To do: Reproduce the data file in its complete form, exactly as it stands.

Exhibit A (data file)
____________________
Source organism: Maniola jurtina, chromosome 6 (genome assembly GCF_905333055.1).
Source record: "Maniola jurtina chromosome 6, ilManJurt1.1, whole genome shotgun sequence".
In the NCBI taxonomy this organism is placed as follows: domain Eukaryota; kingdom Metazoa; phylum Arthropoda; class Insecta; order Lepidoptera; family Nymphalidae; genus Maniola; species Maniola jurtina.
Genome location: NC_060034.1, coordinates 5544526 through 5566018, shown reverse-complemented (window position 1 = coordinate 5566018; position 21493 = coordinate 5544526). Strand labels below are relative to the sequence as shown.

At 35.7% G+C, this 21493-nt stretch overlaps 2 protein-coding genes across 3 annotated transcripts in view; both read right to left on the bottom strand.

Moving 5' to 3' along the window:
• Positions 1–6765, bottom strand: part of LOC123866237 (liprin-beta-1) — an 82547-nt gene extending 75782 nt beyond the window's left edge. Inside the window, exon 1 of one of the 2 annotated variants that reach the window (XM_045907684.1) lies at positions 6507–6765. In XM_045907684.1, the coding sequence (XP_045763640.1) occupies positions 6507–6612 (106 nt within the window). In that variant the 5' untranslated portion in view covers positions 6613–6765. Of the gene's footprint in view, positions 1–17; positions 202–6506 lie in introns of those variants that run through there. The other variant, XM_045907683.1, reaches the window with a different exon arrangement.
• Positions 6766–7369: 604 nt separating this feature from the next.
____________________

Source organism: Maniola jurtina, chromosome 6 (genome assembly GCF_905333055.1).
Source record: "Maniola jurtina chromosome 6, ilManJurt1.1, whole genome shotgun sequence".
In the NCBI taxonomy this organism is placed as follows: domain Eukaryota; kingdom Metazoa; phylum Arthropoda; class Insecta; order Lepidoptera; family Nymphalidae; genus Maniola; species Maniola jurtina.
Genome location: NC_060034.1, coordinates 5544526 through 5566018, shown reverse-complemented (window position 1 = coordinate 5566018; position 21493 = coordinate 5544526). Strand labels below are relative to the sequence as shown.

At 35.7% G+C, this 21493-nt stretch overlaps 2 protein-coding genes across 3 annotated transcripts in view; both read right to left on the bottom strand.

Moving 5' to 3' along the window:
• Positions 1–6765, bottom strand: part of LOC123866237 (liprin-beta-1) — an 82547-nt gene extending 75782 nt beyond the window's left edge. Inside the window, exon 1 of one of the 2 annotated variants that reach the window (XM_045907684.1) lies at positions 6507–6765. In XM_045907684.1, the coding sequence (XP_045763640.1) occupies positions 6507–6612 (106 nt within the window). In that variant the 5' untranslated portion in view covers positions 6613–6765. Of the gene's footprint in view, positions 1–17; positions 202–6506 lie in introns of those variants that run through there. The other variant, XM_045907683.1, reaches the window with a different exon arrangement.
• Positions 6766–7369: 604 nt separating this feature from the next.